Print Books for History of Costume (FMD 315) Project
This list highlights some of the best books at Meredith's library for finding descriptions and illustrations of fashion in particular European countries during particular time periods. You may also want to browse the collection in call number range 391 - 391.09.
The Book of Costume (Davenport)
What People Wore: A Visual History of Dress (Gorsline)
This interdisciplinary work brings a new perspective to the diverse and colorful global history of human attire from prehistoric times to modern day. It illuminates dress as a reflection of social status, aesthetic trends, economic conditions, cultural exchange, and modern media marketing, covering the evolution of clothing styles in diverse historical periods, regions, and countries, as well as the diversification of materials, production methods, and commerce.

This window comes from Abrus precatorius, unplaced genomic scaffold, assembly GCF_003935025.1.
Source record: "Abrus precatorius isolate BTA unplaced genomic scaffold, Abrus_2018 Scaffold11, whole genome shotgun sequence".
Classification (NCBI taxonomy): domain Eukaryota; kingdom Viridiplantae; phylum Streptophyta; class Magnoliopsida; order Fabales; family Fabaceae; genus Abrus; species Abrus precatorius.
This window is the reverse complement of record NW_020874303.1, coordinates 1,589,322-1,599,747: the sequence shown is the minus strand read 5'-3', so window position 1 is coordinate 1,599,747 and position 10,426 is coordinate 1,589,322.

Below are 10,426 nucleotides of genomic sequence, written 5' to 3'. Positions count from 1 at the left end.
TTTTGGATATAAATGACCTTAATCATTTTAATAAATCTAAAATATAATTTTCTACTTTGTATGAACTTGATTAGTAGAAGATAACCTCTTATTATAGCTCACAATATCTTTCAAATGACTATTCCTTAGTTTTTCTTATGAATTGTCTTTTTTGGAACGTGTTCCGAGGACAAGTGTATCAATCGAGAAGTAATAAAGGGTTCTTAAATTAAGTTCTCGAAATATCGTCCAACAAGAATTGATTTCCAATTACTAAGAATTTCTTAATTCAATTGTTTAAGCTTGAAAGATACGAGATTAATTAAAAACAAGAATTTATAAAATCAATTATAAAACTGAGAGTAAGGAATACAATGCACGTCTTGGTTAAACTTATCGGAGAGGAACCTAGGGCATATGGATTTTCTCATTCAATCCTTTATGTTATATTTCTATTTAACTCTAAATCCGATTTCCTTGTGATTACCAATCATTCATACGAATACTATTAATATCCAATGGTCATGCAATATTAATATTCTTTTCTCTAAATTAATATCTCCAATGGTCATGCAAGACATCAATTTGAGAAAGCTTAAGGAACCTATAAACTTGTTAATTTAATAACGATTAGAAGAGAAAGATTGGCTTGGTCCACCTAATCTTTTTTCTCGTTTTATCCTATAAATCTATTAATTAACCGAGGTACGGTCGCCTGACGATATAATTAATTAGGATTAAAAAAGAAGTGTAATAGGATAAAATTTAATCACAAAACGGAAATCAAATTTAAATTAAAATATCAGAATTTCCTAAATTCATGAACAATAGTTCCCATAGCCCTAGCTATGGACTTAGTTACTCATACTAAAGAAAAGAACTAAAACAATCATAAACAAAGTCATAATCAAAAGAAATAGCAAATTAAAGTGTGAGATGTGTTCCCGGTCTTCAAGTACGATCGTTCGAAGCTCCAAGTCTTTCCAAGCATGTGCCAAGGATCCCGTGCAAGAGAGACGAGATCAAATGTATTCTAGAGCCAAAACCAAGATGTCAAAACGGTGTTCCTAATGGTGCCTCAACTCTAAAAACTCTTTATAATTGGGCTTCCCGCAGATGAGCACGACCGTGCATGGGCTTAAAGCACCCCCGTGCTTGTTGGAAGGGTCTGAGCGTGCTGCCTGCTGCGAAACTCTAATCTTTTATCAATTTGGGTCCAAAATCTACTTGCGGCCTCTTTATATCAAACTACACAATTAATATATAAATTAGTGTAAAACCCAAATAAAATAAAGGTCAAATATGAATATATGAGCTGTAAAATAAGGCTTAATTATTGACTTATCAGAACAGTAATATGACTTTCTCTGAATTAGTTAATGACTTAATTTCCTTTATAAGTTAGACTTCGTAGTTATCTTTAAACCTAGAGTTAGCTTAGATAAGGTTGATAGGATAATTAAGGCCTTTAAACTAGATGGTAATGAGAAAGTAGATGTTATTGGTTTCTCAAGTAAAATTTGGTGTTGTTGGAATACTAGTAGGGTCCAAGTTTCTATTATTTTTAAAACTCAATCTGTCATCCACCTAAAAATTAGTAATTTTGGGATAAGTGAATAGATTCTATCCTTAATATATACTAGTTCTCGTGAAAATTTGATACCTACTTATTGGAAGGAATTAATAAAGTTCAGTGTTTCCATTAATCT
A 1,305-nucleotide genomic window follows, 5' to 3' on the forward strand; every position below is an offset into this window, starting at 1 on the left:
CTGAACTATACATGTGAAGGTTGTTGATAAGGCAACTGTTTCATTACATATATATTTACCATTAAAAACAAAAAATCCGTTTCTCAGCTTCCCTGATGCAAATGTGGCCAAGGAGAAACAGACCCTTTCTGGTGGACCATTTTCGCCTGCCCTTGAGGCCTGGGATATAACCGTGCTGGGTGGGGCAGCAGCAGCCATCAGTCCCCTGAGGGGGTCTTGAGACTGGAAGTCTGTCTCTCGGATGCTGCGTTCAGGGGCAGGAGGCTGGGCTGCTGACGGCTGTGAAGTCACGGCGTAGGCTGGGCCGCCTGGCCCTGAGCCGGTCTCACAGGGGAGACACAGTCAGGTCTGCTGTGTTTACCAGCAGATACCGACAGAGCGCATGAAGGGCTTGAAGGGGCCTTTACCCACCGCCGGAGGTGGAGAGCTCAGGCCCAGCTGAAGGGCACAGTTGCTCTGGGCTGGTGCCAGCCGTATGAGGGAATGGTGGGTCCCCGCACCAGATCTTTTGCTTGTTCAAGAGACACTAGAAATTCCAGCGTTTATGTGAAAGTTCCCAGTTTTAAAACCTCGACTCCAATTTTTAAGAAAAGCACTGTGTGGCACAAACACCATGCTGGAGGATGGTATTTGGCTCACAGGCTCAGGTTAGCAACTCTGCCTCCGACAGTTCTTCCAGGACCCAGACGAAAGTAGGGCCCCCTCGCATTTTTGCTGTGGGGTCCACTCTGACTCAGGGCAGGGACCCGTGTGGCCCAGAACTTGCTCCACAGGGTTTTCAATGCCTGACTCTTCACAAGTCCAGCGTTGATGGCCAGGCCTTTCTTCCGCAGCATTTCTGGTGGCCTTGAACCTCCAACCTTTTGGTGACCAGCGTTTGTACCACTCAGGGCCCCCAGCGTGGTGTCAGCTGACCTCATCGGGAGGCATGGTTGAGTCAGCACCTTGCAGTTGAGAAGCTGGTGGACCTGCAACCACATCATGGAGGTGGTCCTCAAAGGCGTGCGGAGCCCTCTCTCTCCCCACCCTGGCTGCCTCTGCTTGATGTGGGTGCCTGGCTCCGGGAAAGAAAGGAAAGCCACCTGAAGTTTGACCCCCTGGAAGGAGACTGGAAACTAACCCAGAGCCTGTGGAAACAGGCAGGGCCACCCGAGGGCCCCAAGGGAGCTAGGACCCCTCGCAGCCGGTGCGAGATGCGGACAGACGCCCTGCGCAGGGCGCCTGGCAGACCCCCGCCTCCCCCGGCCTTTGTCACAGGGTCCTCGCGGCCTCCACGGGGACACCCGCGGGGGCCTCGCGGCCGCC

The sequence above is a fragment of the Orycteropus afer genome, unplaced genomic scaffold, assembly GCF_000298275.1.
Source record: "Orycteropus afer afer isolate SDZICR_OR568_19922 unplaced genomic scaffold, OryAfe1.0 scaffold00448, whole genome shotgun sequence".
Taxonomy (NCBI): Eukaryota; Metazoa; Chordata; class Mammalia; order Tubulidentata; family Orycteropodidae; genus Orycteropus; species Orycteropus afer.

In 500 entries, detailed information about clothing, hairstyles, tattoos, jewelry, body piercing, feet binding, and other types of fashion or style is examined. Additionally, entries explain the fashion or style within the context of the traditions, customs, rituals, or practices it relates to, as well as its significance to society or culture.
A team of anthropologists and social scientists have taken a close look at more than 200 countries to document the myriad ways in which culture -- every bit as much as geographic borders -- defines and separates the nations of the world. Using a standard entry format for easy comparison, each country's shared values, behaviors and cultural variations are surveyed -- from foods and rituals to pastimes and arts. Lavishly illustrated with more than 1,000 photographs and more than 200 maps.